In legal documents seen by BuzzFeed News, the families argue there’s a direct link between this government’s spending decisions on education — including at October’s budget, when Hammond promised another £400 million to pay for “little extras” for schools, which critics said was desperately inadequate — and the “considerable difficulties” each of their children have had getting support.
Challenges to government funding decisions are rare. And they’re hard to win. But the parents are tired of constantly battling at a local level. Rob says: “There’s got to be a better way. This isn’t right. How can we change it?”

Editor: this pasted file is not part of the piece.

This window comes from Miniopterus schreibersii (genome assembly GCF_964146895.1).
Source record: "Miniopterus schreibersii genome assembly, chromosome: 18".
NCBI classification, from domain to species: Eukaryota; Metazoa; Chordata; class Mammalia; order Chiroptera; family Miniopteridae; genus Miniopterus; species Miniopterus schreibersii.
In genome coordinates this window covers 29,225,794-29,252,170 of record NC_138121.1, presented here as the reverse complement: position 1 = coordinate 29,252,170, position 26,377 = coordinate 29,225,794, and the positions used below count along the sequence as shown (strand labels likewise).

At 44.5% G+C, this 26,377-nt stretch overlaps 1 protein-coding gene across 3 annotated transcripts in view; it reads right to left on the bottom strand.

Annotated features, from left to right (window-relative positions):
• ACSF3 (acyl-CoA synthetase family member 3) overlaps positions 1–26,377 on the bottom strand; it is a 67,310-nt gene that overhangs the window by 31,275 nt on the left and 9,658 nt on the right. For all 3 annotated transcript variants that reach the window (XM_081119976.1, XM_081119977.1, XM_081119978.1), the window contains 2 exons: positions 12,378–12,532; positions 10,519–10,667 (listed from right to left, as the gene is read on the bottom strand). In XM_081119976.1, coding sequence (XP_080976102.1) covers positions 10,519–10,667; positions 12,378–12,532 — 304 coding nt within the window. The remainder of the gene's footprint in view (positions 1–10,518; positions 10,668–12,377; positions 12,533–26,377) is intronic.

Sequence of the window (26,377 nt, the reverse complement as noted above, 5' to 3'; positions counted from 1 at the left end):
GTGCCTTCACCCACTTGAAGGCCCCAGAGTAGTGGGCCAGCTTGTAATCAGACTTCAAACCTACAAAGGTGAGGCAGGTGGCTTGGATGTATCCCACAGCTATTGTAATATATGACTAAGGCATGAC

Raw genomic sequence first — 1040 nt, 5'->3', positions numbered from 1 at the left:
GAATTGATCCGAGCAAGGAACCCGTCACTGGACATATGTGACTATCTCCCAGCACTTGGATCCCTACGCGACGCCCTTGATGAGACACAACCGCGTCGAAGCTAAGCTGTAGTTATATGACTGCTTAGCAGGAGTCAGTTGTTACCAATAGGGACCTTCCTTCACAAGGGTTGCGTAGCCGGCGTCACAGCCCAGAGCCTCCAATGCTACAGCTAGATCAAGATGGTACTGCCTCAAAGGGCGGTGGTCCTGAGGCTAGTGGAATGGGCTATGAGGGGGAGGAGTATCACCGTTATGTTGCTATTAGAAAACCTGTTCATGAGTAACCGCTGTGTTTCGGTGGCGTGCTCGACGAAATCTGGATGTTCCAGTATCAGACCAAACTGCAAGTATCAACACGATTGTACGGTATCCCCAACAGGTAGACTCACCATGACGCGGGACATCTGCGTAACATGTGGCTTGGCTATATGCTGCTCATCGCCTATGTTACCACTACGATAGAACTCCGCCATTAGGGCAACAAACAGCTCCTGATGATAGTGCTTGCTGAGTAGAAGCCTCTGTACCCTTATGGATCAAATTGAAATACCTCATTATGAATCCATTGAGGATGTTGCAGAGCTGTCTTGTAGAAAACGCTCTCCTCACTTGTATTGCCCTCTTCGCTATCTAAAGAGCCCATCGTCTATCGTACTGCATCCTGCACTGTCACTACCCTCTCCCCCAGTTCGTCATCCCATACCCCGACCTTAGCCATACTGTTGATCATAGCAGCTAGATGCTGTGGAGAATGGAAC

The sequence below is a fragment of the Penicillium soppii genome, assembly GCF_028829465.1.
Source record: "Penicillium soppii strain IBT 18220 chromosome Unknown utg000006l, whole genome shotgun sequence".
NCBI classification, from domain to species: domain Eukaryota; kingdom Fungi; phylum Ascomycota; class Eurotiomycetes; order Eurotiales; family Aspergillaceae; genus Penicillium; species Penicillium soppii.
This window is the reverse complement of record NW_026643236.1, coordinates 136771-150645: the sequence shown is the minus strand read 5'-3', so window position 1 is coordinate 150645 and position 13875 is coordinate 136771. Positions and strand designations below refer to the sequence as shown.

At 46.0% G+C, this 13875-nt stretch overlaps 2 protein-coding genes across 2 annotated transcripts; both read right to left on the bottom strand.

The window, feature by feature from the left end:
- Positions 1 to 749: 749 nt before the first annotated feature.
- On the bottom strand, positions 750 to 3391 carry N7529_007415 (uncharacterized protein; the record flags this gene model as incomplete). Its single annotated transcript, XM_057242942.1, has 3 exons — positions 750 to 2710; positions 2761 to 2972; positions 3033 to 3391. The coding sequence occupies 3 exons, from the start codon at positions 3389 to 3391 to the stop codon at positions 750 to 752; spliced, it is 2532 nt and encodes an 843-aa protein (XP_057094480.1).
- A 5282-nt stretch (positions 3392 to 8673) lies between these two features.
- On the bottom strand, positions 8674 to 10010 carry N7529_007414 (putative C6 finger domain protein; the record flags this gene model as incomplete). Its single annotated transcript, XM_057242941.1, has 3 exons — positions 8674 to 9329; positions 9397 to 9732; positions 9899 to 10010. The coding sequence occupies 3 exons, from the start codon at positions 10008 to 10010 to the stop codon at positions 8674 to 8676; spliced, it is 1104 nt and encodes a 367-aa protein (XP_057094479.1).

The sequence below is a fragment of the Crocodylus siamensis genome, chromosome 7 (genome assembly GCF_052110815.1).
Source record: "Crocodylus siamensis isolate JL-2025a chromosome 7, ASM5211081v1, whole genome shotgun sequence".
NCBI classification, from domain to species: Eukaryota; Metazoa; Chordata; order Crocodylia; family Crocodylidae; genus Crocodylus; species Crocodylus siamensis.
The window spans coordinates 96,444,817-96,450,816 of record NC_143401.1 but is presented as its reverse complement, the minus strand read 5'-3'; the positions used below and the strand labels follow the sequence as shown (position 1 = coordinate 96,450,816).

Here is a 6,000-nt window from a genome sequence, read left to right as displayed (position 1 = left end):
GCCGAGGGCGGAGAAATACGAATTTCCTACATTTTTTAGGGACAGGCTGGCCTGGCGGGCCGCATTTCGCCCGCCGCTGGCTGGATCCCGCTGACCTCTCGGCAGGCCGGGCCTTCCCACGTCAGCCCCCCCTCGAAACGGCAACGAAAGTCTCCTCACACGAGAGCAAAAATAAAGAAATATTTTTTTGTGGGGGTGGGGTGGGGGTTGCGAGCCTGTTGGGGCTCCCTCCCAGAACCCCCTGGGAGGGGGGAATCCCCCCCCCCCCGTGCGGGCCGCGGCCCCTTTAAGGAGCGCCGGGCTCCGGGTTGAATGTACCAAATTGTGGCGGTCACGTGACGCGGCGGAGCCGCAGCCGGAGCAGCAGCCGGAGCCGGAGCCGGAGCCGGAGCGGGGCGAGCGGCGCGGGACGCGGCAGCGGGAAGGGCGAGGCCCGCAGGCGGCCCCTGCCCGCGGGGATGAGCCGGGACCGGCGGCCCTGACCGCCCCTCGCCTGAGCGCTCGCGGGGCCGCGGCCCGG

On this morning, the Riddells’ home is even more hectic than usual.
The morning started with Mary and Dakota appearing on the BBC’s Breakfast TV programme to talk about the judicial review. Now they’re heading into the city for a protest, where they’ll join dozens of other families demonstrating for better special needs services.
Rob, a 37-year-old design and technology teacher with a fulsome beard, colourful tattoos, and a Star Wars T-shirt, loads Dakota’s wheelchair into the back of their Nissan SUV. Mary fetches a placard they’ve made for the protest, with a picture of Buzz Lightyear above the slogan “For inclusion and beyond”.
“Right, missus,” Mary says to Dakota. “Go and get in the car with Daddy.”
As they’re driving, Dakota hunches over an iPad, playing games. Because of her visual impairments, she has to hold screens and books right up to her face to see them properly.